ABU DHABI // Michael Green knows all about the pain of failure in philanthropy – and the valuable lessons that can be drawn from it.
After the bloody Romanian revolution of December 1989 left thousands orphaned, Mr Green embarked on a mission to bring smiles back to the faces of the traumatised children by providing them with new play sets.
After a two-day drive with vans filled with supplies, he and a group of friends moved between orphanages, setting up the equipment.
“It was a great trip,” Mr Green told the majlis of Mohammed bin Zayed, Crown Prince of Abu Dhabi and Deputy Supreme Commander of the Armed Forces, on Monday night.
But on their last night after a week of work, he returned to the places where they had installed the playground equipment. At one of the orphanages, he found it had been ripped from the ground.
“I cannot exaggerate how terrifying that was,” he said. “We made a lot of preparations. We were not there on a holiday, we were there to really help people.”
Mr Green, an expert on philanthropy and social innovation from London, said the incident had been too painful to talk about at the time, but he later regretted his silence.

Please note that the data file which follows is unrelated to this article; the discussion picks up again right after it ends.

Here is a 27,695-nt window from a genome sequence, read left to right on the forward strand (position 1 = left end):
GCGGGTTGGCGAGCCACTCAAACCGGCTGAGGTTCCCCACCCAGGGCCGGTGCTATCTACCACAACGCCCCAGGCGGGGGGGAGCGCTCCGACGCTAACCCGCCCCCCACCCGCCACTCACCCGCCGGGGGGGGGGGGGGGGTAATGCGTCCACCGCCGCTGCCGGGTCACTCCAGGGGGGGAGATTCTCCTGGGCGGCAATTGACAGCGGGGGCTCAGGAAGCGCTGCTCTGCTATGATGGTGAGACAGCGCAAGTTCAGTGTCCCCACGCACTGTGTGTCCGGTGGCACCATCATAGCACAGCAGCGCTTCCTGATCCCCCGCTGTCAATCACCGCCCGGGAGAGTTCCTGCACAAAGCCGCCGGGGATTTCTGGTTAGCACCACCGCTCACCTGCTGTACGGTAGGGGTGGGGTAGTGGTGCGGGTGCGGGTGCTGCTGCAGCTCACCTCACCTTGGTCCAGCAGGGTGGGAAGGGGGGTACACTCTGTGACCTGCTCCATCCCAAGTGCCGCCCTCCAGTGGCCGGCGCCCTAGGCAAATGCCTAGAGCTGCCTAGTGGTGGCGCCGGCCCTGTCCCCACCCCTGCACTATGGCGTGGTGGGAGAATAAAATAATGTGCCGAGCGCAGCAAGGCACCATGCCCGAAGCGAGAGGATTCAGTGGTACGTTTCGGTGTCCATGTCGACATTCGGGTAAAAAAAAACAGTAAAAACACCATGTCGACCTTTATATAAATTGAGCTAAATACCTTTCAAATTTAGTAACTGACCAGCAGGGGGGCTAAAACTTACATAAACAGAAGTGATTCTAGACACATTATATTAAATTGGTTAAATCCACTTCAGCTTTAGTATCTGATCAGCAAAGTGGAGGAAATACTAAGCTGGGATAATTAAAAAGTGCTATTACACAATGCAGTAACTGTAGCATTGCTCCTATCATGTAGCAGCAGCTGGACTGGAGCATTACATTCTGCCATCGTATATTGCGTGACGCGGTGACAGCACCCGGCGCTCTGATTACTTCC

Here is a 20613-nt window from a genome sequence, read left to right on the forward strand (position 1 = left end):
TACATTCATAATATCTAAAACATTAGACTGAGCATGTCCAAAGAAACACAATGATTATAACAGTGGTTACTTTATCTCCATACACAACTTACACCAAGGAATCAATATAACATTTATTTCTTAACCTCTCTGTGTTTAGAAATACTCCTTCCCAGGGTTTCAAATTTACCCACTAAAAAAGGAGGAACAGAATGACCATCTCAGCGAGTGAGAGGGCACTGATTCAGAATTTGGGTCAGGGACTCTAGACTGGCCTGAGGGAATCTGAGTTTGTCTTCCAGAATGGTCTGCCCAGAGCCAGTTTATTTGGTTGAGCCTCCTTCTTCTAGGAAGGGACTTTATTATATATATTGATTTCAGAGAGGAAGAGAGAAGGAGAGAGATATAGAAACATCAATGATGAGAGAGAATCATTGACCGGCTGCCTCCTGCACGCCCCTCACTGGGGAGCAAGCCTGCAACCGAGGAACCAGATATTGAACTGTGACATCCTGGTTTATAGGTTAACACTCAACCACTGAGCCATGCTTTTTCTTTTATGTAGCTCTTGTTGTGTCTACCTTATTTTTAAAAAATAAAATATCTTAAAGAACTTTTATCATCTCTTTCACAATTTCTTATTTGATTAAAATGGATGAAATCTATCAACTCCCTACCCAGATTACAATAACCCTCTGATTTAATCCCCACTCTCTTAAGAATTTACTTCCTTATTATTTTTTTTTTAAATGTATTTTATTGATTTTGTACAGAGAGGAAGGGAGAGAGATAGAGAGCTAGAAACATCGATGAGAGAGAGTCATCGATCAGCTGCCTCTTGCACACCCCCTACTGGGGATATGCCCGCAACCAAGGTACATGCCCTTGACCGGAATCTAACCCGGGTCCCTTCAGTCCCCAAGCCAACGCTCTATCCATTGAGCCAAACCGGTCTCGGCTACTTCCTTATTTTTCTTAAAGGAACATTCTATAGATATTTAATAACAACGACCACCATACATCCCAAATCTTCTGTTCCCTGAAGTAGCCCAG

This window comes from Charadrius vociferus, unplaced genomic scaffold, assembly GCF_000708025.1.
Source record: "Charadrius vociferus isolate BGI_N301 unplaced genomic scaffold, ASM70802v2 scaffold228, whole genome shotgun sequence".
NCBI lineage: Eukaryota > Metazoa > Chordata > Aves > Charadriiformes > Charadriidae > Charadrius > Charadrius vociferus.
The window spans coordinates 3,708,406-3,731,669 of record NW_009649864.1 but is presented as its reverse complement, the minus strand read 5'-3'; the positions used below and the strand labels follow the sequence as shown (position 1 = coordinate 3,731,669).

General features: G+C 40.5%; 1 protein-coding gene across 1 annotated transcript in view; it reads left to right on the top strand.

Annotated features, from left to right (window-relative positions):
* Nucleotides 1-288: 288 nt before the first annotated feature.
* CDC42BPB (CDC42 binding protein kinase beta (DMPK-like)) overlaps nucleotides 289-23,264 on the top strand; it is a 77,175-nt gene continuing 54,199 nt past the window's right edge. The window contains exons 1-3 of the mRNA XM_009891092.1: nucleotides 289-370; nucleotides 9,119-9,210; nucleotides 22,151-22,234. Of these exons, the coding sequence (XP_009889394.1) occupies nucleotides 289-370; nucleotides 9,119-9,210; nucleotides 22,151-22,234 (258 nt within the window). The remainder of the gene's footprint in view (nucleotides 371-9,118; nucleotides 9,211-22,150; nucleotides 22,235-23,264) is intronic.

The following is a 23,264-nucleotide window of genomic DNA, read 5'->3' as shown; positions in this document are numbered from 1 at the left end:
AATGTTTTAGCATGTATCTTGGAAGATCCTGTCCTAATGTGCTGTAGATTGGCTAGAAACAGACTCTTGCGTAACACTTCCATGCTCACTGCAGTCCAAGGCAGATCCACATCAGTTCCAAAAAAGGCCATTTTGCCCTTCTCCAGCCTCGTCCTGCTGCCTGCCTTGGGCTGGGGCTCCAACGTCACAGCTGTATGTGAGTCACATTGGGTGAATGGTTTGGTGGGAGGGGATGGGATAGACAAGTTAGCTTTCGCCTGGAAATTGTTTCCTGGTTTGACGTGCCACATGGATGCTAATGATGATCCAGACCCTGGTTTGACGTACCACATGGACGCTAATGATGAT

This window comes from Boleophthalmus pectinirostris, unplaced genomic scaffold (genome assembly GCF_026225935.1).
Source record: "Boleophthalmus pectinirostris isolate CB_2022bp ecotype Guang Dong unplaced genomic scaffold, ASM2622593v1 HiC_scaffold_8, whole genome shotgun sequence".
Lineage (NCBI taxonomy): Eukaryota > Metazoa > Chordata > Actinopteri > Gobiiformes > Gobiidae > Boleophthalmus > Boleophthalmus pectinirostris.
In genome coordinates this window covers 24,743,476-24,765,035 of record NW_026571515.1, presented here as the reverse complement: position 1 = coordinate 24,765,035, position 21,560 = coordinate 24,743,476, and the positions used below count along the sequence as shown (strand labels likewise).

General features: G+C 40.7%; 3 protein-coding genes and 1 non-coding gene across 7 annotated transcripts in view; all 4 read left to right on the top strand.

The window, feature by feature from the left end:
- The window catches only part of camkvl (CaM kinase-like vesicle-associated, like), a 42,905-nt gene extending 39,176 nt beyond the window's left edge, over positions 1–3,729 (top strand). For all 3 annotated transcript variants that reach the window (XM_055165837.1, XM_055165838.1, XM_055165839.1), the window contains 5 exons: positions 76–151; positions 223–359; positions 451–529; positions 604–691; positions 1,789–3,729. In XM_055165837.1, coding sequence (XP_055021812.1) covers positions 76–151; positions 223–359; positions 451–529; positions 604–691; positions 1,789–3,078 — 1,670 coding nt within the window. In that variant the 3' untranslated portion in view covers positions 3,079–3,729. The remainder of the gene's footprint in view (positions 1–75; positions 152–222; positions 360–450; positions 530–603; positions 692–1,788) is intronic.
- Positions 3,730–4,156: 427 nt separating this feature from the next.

“We need to think and talk about failure,” he said. “You can learn more from failure than success.”
Mr Green said failure was often an alien concept among philanthropists, which raised the question of whether they thought they could not fail, did not talk about it, or were simply unwilling to take risks.
His interest led him to take a job with the British government, where he believed he could make a real difference – a belief that was also disappointing.
“Government always struggles to innovate and take risks,” Mr Green said. “Philanthropists do things government cannot do. It has to come with the risk of failure.”
He named five great philanthropists, the first of whom was Ted Turner, the founder of CNN who donated US$1 billion (Dh3.67bn) to UN agencies and urged other rich Americans to become philanthropic.
One of those was Bill Gates, the founder of Microsoft, who started a foundation with his wife, Melinda.
Mo Ibrahim, a Briton of Sudanese origin who promotes good governance in Africa, was next on the list.
In 2007, Mr Ibrahim offered $5 million to former African leaders who had best helped their citizens. Three have so far been deemed worthy.
The final two were Ronald Owen Perelman, the US businessman known for his determination, and Peter Thiel, who co-founded PayPal.
“Thiel wanted to teach people that if they had a great idea to do it now,” he said. “If the government has to do conventional things, shouldn’t philanthropists take risks?”
He concluded by telling majlis guests of his new award, the Heroic Failure Prize in Philanthropy.
“It is an important legacy for all,” Mr Green said. “No one will make the same mistake.”